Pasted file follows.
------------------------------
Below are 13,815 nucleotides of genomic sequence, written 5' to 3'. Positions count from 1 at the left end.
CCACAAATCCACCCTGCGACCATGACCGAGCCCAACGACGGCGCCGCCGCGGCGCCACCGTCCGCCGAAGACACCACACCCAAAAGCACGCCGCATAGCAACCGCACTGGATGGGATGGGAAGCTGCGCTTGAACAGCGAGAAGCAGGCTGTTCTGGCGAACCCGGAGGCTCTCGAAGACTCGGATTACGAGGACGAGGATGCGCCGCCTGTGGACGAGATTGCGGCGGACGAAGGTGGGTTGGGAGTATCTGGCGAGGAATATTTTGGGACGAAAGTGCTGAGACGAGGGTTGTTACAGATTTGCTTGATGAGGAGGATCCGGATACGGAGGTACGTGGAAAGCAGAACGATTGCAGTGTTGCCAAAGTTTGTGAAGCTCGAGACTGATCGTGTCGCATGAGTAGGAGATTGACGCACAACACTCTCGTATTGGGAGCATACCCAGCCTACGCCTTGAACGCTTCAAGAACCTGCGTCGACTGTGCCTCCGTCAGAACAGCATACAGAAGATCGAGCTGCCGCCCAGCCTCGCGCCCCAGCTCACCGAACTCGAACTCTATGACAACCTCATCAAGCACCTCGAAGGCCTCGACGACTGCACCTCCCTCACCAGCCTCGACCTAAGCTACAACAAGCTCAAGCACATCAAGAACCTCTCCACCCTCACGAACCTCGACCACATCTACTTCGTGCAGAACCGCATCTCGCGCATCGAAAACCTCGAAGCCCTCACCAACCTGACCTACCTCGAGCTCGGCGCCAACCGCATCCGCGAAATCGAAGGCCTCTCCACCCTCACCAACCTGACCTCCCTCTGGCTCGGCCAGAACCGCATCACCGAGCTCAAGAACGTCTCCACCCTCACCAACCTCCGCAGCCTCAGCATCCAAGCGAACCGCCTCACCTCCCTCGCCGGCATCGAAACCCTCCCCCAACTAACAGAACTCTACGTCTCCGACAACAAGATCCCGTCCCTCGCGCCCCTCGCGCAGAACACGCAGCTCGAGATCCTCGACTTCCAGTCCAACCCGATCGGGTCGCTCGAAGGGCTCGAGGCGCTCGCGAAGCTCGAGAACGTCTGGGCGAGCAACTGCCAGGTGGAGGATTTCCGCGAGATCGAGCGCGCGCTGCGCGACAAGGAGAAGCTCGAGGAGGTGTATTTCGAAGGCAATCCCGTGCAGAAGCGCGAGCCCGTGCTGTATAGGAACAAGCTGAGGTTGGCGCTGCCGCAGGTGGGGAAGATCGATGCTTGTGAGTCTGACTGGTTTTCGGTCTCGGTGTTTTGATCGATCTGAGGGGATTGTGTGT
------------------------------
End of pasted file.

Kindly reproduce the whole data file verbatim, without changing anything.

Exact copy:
Below are 13,815 nucleotides of genomic sequence, written 5' to 3'. Positions count from 1 at the left end.
CCACAAATCCACCCTGCGACCATGACCGAGCCCAACGACGGCGCCGCCGCGGCGCCACCGTCCGCCGAAGACACCACACCCAAAAGCACGCCGCATAGCAACCGCACTGGATGGGATGGGAAGCTGCGCTTGAACAGCGAGAAGCAGGCTGTTCTGGCGAACCCGGAGGCTCTCGAAGACTCGGATTACGAGGACGAGGATGCGCCGCCTGTGGACGAGATTGCGGCGGACGAAGGTGGGTTGGGAGTATCTGGCGAGGAATATTTTGGGACGAAAGTGCTGAGACGAGGGTTGTTACAGATTTGCTTGATGAGGAGGATCCGGATACGGAGGTACGTGGAAAGCAGAACGATTGCAGTGTTGCCAAAGTTTGTGAAGCTCGAGACTGATCGTGTCGCATGAGTAGGAGATTGACGCACAACACTCTCGTATTGGGAGCATACCCAGCCTACGCCTTGAACGCTTCAAGAACCTGCGTCGACTGTGCCTCCGTCAGAACAGCATACAGAAGATCGAGCTGCCGCCCAGCCTCGCGCCCCAGCTCACCGAACTCGAACTCTATGACAACCTCATCAAGCACCTCGAAGGCCTCGACGACTGCACCTCCCTCACCAGCCTCGACCTAAGCTACAACAAGCTCAAGCACATCAAGAACCTCTCCACCCTCACGAACCTCGACCACATCTACTTCGTGCAGAACCGCATCTCGCGCATCGAAAACCTCGAAGCCCTCACCAACCTGACCTACCTCGAGCTCGGCGCCAACCGCATCCGCGAAATCGAAGGCCTCTCCACCCTCACCAACCTGACCTCCCTCTGGCTCGGCCAGAACCGCATCACCGAGCTCAAGAACGTCTCCACCCTCACCAACCTCCGCAGCCTCAGCATCCAAGCGAACCGCCTCACCTCCCTCGCCGGCATCGAAACCCTCCCCCAACTAACAGAACTCTACGTCTCCGACAACAAGATCCCGTCCCTCGCGCCCCTCGCGCAGAACACGCAGCTCGAGATCCTCGACTTCCAGTCCAACCCGATCGGGTCGCTCGAAGGGCTCGAGGCGCTCGCGAAGCTCGAGAACGTCTGGGCGAGCAACTGCCAGGTGGAGGATTTCCGCGAGATCGAGCGCGCGCTGCGCGACAAGGAGAAGCTCGAGGAGGTGTATTTCGAAGGCAATCCCGTGCAGAAGCGCGAGCCCGTGCTGTATAGGAACAAGCTGAGGTTGGCGCTGCCGCAGGTGGGGAAGATCGATGCTTGTGAGTCTGACTGGTTTTCGGTCTCGGTGTTTTGATCGATCTGAGGGGATTGTGTGT